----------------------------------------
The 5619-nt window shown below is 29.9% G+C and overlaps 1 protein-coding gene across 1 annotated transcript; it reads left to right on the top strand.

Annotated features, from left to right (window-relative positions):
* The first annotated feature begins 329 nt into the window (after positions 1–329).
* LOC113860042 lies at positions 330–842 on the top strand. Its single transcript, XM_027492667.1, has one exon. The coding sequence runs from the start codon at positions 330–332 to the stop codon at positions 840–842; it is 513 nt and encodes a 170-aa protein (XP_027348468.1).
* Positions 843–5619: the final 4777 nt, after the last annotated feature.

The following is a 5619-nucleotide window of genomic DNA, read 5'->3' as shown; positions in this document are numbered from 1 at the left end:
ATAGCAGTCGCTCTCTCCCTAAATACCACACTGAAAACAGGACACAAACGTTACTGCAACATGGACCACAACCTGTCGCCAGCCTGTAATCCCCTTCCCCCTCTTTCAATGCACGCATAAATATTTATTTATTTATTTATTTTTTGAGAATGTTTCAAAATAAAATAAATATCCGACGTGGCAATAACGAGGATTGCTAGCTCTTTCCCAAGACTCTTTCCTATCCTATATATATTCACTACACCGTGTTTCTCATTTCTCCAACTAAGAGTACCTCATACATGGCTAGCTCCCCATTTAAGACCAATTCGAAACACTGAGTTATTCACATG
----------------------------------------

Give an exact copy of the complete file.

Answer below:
The 5619-nt window shown below is 29.9% G+C and overlaps 1 protein-coding gene across 1 annotated transcript; it reads left to right on the top strand.

Annotated features, from left to right (window-relative positions):
* The first annotated feature begins 329 nt into the window (after positions 1–329).
* LOC113860042 lies at positions 330–842 on the top strand. Its single transcript, XM_027492667.1, has one exon. The coding sequence runs from the start codon at positions 330–332 to the stop codon at positions 840–842; it is 513 nt and encodes a 170-aa protein (XP_027348468.1).
* Positions 843–5619: the final 4777 nt, after the last annotated feature.

The following is a 5619-nucleotide window of genomic DNA, read 5'->3' as shown; positions in this document are numbered from 1 at the left end:
ATAGCAGTCGCTCTCTCCCTAAATACCACACTGAAAACAGGACACAAACGTTACTGCAACATGGACCACAACCTGTCGCCAGCCTGTAATCCCCTTCCCCCTCTTTCAATGCACGCATAAATATTTATTTATTTATTTATTTTTTGAGAATGTTTCAAAATAAAATAAATATCCGACGTGGCAATAACGAGGATTGCTAGCTCTTTCCCAAGACTCTTTCCTATCCTATATATATTCACTACACCGTGTTTCTCATTTCTCCAACTAAGAGTACCTCATACATGGCTAGCTCCCCATTTAAGACCAATTCGAAACACTGAGTTATTCACATG